Other critics told EducationWeek that new standards are limited in their coverage of ancient Africa, are missing key facts, and lack nuance, since they “mimic instruction of U.S. history with more Black faces and without critical thought and analysis of concepts that are more typically a part of African American history and African American studies courses.”

Ahead of the board of education’s vote, teachers demanded that the standards be tabled to allow for revision. “These new standards present only half the story and half the truth. When we name political figures who worked to end slavery but leave anyone who worked to keep slavery legal nameless, kids are forced to fill in the blanks for themselves,” said Carol Cleaver, an Escambia County science teacher, at a meeting in Orlando ahead of the vote, according to the Tampa Bay Times.

Two standards in particular garnered national outrage. Critics identified as problematic the section of the middle school standards that states “slaves developed skills which, in some instances, could be applied for their personal benefit.” In response to this standard, Vice President Harris flew down to Florida to deliver a speech, stating, “Adults know what slavery really involved. It involved rape. It involved torture. It involved taking a baby from their mother. It involved some of the worst examples of depriving people of humanity in our world.”

Critics also pointed to a section of the standards that highlights “acts of violence perpetrated against and by African Americans but is not limited to 1906 Atlanta Race Riot, 1919 Washington, D.C. Race Riot, 1920 Ocoee Massacre, 1921 Tulsa Massacre and the 1923 Rosewood Massacre.” According to critics, this standard whitewashes history and ignores the terror Black Americans faced.

DeSantis has continued to say that a group of Black scholars developed the standards. But as NBC reported, a majority of the members of the group did not support the most controversial elements that were approved.

What this means for the Republican Party

The standards are a natural extension of DeSantis’s legislation. The Florida governor signed the Stop WOKE Act, which limits discussions about race in the classroom and at work. The law was written to ensure that white people don’t feel guilt, shame, or psychological distress about racism.

The standards — and DeSantis’s insistence on defending the lesson on how enslaved people gained skills to their “personal benefit” — are an example of what that law looks like in practice.

This time, the standards went too far for some Black Republicans. “Slavery was not CTE! Nothing about that 400 years of evil was a ‘net benefit’ to my ancestors,” tweeted Rep. John James, a Michigan Republican, referring to the acronym for career and technical education.

But in the party overall, Republican leaders have moved right on race, aligning with far-right figures who reject the idea that minority groups face structural bias. Political scientists who studied voters in the 2016 and 2020 elections in one study determined that the strongest predictor of who voted for Donald Trump was the belief that systemic racism is not a factor in American society. The second strongest predictor was the belief that women don’t face systemic bias.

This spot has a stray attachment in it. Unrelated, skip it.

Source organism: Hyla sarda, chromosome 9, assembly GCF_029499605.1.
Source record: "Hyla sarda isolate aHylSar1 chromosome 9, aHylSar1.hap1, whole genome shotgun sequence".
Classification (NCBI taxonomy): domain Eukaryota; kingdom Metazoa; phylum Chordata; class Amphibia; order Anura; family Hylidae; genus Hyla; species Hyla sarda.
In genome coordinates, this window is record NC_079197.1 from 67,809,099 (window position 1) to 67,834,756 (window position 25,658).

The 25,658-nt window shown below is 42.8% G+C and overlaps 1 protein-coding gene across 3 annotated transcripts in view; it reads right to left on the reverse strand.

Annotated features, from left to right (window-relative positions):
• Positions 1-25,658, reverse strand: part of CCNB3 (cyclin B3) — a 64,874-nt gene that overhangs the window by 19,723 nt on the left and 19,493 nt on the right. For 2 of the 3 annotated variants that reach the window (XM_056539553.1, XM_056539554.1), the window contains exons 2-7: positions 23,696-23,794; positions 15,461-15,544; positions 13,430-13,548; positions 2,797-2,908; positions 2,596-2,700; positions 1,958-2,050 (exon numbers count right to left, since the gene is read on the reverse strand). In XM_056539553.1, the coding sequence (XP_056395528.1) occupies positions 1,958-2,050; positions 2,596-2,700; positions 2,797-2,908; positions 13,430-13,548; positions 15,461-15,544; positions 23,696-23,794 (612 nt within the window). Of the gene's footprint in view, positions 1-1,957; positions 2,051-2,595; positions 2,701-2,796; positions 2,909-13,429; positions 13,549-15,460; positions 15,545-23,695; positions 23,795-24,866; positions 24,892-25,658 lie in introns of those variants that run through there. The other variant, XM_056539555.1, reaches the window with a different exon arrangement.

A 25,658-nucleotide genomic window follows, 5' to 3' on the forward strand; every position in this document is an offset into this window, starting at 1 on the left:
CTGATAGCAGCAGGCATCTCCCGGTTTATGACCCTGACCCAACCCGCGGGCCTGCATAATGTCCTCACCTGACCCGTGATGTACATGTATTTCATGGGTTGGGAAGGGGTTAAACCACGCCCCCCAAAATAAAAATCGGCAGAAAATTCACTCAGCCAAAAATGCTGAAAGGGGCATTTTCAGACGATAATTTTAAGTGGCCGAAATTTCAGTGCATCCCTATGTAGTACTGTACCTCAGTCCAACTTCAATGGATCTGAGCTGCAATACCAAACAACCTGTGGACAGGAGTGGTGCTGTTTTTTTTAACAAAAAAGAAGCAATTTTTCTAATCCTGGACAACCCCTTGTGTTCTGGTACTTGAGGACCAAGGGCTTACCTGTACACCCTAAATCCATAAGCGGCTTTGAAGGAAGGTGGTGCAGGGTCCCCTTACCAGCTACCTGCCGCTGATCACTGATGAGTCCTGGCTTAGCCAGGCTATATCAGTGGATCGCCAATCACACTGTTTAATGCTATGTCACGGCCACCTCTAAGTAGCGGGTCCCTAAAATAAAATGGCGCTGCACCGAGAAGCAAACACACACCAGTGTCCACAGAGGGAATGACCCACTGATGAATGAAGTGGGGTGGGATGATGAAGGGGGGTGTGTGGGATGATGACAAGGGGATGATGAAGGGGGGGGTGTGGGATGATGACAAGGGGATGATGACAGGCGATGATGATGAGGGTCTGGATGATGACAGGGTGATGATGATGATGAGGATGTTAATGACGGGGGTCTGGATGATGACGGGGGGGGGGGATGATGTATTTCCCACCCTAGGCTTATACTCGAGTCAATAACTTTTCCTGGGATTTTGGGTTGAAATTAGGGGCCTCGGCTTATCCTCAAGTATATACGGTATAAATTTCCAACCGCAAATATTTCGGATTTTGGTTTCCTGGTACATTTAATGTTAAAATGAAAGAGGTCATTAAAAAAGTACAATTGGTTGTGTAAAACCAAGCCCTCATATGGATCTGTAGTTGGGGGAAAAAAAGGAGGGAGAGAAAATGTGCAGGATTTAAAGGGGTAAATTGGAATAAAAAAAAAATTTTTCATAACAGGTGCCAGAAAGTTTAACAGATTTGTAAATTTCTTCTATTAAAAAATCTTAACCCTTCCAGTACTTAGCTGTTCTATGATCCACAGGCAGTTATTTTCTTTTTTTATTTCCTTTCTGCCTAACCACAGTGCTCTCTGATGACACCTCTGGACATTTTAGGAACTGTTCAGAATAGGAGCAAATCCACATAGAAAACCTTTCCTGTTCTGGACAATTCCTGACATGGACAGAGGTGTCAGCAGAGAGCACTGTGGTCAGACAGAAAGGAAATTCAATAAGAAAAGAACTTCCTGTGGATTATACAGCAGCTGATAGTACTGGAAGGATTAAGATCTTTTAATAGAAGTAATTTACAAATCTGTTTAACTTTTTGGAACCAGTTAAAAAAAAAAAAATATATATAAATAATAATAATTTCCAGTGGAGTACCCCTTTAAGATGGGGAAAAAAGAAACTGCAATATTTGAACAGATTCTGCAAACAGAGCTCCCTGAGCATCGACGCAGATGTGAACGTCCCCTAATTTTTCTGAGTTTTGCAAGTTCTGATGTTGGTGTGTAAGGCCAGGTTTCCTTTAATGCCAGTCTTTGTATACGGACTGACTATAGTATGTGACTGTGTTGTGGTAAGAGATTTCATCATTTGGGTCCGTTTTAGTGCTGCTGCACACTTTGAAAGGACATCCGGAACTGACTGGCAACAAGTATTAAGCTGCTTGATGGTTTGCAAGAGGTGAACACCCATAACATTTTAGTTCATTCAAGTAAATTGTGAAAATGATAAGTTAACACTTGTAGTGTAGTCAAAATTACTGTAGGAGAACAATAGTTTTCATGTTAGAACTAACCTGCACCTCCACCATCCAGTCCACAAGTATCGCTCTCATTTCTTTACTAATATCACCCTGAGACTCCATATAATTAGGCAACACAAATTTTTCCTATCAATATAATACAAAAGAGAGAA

Donald Trump, the current frontrunner, sat down for dinner with white supremacist Nick Fuentes in November. A number of Republican House members, including Rep. Marjorie Taylor Greene, spoke at a white supremacist gathering where attendees chanted “Putin!” Sen. Tommy Tuberville repeatedly refused to denounce white supremacists, calling them “Americans” instead. (After multiple interviews, he made a short statement that “white nationalists are racists.”) Rep. Eli Crane of Arizona called Black people “colored people” on the House floor in July. (Crane says he “misspoke.”)

Other Republicans have dismissed racism. Though Scott rebuked DeSantis for his comments, the senator has repeatedly argued that racism is no longer a problem in America. During a June Fox News Town Hall, he said, “When I hear people telling me that America is a racist nation, I got to say: Not my America, not our America” — a statement he made despite having spoken extensively in the past about the racism he has faced, including repeatedly being pulled over for traffic stops by the police. Scott was pulled over seven times in one year.

Presented with Scott’s statement during the NBC interview, DeSantis responded, saying, “Don’t take that side of Kamala Harris against the state of Florida. Don’t indulge those lies.”

During her trip to Florida, the vice president said she was there to denounce “extremists” who were forcing “propaganda” onto Florida students.

DeSantis then invited Harris to debate the standards. Harris replied: “There is no roundtable, no lecture, no invitation we will accept to debate an undeniable fact: There were no redeeming qualities of slavery.”

Sign up for the newsletter Sign up for Vox Recommends

Get curated picks of the best Vox journalism to read, watch, and listen to every week, from our editors.